Local administration was likewise modeled after the Chinese tradition with 19 routes (lu 路) as the highest unit (governed by area commands, zongguanfu 總管府), prefectures of different kinds (fu 府, zhou 州, jun 郡 - commandery) in the medium level (headed by different commissioners as prefectural military, surveillance, and defence commissioners, shi 使), and the district (xian 縣) as the lowest unit. The highest officials of the routes were rout fiscal, judicial, surveillance and military commissioners. Five routes were directly administered from the five capitals. The earliest and main capital was Huining 會寧, from 1153 on Yanjing 燕京 (or Zhongjing 中京 "Central Capital", modern Beijing), and from 1214 on Nanjing 南京 "Southern Capital" (modern Kaifeng 開封, Henan). The four secondary capitals were governed by a temporary regent staying in the capital to take care of things (liushou 留守).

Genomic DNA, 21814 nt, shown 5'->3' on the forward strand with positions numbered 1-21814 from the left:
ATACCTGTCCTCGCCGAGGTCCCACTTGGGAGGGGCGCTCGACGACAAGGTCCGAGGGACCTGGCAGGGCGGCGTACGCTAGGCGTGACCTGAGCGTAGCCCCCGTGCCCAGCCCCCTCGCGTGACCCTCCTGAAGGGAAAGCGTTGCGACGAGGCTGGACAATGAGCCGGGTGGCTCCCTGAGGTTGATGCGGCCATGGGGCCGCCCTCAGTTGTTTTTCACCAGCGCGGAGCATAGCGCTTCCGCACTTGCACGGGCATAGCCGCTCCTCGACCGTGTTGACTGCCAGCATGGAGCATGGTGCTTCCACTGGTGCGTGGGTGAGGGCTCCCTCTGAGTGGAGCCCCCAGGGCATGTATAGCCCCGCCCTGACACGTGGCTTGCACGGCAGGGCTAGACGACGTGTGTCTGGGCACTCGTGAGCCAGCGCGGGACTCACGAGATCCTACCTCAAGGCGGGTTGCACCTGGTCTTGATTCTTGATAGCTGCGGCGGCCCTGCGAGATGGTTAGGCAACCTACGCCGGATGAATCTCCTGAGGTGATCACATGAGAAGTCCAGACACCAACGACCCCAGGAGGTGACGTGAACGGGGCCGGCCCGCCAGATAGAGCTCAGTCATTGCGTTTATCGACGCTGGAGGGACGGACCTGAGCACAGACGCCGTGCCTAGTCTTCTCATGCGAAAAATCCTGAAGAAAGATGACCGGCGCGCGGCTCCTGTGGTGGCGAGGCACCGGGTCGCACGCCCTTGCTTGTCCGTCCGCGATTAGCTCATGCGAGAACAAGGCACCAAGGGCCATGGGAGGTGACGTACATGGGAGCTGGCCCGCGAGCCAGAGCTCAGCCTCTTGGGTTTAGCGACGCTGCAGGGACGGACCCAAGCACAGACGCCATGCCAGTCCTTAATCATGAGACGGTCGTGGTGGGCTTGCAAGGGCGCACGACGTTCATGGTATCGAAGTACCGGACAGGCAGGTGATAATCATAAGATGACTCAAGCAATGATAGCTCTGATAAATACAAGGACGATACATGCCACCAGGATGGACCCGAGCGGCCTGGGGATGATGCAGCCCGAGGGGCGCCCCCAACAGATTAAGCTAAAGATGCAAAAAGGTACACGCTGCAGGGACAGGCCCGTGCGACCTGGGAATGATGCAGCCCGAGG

In the first decades of the Jin period, the military activities were exerted by the companies and battalions of the tribal organization. Liao and Chinese military units were incorporated in their original shape. During the campaigns against the Song empire a Bureau of Military Affairs (shumiyuan 樞密院) was created that should later act as the highest administration unit of the former Song territories. The highest military commanders were marshals (yuanshuai 元帥). The southern battalions and companies gradually transformed into civilian administration units, but in the north, more garrisons (zhen 鎮) were kept intact as means of defense against the northwestern Mongol and Tatar federations. The imperial guards were called hezha mouke 合札謀克.